Filed under journal | Tags: · alien, astronomy, cosmos, earth, extraterrestrial, imagination, life, science, space
“A growing number of researchers in the social sciences and the environmental humanities have begun to focus on the wider universe and how it is apprehended by modern cosmology. Today the extraterrestrial has become part of the remit of anthropologists, philosophers, historians, geographers, scholars in science and technology studies, and artistic researchers, among others. And there is an emerging consensus that astronomers and other natural scientists—contrary to a common prejudice—are never simply depicting or describing the cosmos “just as it is.” Their research is always characterized by a specific aesthetic style and by a particular “cosmic imagination,” as some have called it. Scientific knowledge of the universe is based on skilled judgments rather than on direct, unmediated perception. It is science, but it is also an art. This special section focuses on two at first sight contradictory aspects of this cosmic imagination. On the one hand, there is a distinctive move toward viewing the extraterrestrial in familiar terms and comprehending it by means of conceptual frameworks that we, earthlings, are accustomed to. On the other hand, there is a tendency to understand our own planet in unfamiliar terms, especially in astrobiology, where so-called analog sites and “extreme environments” provide clues about alien planets.”
Special section edited by Istvan Praet and Juan Francisco Salazar
Publisher Duke University Press, November 2017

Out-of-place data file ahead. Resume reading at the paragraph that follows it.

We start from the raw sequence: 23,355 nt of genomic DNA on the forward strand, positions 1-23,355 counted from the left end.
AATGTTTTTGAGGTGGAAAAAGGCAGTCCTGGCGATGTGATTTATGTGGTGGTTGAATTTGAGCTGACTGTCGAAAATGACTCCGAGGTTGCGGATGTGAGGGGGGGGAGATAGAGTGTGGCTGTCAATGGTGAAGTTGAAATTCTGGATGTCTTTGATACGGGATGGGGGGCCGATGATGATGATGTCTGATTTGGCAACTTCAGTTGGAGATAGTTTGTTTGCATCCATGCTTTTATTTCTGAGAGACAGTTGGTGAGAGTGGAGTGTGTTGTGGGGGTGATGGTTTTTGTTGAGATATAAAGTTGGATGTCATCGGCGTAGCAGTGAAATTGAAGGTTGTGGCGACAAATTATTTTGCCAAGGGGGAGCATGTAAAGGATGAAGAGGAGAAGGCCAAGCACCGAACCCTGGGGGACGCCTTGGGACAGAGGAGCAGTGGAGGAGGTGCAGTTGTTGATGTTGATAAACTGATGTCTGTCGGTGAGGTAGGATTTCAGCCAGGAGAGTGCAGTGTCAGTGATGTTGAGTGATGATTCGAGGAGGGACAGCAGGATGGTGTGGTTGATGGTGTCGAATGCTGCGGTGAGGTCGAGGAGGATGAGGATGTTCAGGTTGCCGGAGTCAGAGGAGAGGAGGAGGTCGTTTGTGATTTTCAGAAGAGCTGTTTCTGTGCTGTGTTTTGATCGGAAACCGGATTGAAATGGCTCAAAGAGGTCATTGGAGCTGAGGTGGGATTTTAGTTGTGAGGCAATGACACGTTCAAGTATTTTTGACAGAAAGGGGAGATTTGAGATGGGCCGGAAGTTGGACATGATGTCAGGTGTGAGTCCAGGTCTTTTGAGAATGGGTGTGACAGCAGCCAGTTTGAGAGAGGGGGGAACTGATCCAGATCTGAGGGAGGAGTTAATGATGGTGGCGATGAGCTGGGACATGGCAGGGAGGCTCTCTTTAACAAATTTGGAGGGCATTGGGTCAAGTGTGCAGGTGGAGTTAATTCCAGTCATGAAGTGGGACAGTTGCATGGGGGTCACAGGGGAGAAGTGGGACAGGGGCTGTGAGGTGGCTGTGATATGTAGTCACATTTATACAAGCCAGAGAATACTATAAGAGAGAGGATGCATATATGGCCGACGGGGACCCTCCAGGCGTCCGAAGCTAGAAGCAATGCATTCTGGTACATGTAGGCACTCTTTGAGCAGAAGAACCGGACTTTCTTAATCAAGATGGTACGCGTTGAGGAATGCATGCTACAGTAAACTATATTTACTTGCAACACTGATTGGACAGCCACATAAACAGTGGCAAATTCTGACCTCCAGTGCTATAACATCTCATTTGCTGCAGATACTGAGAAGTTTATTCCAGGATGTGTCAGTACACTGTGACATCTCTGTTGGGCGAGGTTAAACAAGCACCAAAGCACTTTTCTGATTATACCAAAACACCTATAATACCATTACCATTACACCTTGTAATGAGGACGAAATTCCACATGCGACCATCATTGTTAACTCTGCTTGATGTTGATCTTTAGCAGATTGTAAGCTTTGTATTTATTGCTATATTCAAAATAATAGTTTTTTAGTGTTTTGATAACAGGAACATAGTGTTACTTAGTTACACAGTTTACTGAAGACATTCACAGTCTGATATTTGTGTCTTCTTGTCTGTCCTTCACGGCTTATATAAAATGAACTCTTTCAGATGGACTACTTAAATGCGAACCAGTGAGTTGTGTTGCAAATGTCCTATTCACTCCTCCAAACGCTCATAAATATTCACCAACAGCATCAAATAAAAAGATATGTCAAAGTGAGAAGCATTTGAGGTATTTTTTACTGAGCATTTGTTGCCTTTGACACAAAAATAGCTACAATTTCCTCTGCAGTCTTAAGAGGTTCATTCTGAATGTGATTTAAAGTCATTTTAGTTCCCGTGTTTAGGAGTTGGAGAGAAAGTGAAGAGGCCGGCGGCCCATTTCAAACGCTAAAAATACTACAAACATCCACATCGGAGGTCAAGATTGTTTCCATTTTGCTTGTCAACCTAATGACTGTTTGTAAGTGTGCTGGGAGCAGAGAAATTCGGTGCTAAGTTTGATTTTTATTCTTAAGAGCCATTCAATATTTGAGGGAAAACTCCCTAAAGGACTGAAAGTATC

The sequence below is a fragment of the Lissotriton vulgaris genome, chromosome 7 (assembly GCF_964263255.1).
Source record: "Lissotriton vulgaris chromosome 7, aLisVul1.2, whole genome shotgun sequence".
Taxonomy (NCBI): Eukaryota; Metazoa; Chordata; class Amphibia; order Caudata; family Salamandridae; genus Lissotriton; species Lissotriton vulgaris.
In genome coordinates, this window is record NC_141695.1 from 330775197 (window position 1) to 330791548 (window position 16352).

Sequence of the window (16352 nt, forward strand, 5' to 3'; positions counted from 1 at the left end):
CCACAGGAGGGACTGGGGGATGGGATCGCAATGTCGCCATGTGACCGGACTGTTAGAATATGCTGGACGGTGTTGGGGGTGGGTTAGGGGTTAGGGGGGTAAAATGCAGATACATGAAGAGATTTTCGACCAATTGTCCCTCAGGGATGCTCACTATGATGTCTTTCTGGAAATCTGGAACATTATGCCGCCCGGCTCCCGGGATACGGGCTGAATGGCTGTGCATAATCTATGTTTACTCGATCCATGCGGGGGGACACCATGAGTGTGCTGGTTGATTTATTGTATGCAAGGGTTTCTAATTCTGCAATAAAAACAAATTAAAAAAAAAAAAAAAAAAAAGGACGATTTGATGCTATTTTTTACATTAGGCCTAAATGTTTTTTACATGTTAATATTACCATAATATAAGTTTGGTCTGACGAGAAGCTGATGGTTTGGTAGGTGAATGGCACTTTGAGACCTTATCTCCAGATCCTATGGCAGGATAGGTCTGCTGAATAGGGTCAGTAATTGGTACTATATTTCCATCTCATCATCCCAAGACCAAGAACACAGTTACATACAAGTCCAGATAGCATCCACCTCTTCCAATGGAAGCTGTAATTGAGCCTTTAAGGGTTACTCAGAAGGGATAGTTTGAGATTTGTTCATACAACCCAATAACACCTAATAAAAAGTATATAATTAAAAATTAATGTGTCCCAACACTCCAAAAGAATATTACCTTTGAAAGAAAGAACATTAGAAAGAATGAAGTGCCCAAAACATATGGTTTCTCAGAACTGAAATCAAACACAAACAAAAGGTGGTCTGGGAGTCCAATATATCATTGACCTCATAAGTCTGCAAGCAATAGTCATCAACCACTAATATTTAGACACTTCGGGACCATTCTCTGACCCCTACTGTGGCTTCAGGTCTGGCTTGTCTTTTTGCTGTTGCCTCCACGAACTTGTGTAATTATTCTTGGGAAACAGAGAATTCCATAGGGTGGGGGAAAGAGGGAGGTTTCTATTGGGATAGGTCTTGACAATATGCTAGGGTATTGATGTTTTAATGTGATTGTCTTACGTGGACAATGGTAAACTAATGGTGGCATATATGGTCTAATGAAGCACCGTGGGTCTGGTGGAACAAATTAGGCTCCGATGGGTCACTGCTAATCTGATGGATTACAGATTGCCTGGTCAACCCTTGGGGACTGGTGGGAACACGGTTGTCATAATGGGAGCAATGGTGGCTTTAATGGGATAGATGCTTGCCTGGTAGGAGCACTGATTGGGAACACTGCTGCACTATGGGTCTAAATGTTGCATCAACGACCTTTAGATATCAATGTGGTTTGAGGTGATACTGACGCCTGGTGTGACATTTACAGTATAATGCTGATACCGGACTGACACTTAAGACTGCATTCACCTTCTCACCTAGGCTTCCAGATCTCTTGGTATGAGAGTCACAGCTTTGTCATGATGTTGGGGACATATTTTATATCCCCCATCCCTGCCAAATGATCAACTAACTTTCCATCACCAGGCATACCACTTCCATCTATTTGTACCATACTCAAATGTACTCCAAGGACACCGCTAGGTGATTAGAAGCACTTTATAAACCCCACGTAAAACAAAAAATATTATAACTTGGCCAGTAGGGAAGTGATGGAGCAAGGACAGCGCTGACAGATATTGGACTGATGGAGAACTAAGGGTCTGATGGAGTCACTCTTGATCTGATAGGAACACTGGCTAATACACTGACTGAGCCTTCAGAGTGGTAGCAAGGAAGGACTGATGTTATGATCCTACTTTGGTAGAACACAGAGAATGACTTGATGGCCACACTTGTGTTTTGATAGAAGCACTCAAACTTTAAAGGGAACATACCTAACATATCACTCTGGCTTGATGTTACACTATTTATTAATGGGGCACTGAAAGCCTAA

Creative Commons license CC BY-NC-ND 3.0
Filed under book | Tags: · alien, anthropocene, art, capitalism, chthulucene, earth
“Since World War, the planet is gradually transformed into a scale 1 laboratory. The old model of “world factory” has given way to the model of the “world laboratory”. Objects of this laboratory, can we also be the subjects? Can we reclaim this huge machine that became autonomous and is now developing according to its own dynamic? Can we redirect the fate and direction of this laboratory?”
Texts by Bureau d’études, Keith A. Spencer, Spela Petric, Ewen Chardronnet, Aliens in Green, Donna Haraway, Helen Hester, Émilie Notéris, Konrad Becker, Pablo de Soto, Eugene Thacker, Alejandra Pérez Núñez, Matteo Pasquinelli, Deborah Danowski & Eduardo Viveiros de Castro.
Edited by Ewen Chardronnet and Bureau d’études
Published on 4 February 2016
Filed under booklet | Tags: · alien, body, human, manifesto, politics, posthumanism, subjectivation, subjectivity
This essay explores the ambivalent position of the alien in order to reflect upon the question of whether there is a place for a non-body politic. Lisa Blackman brings together a number of different debates from “new biologies” to “alien phenomenologies” that provide some ways of framing a possible non-body politics founded on radical relationality, contingency and “inhuman formation” that might go some small way to recognising what might be at stake.
Publisher Fall Semester, Miami, 2016
via Fall Semester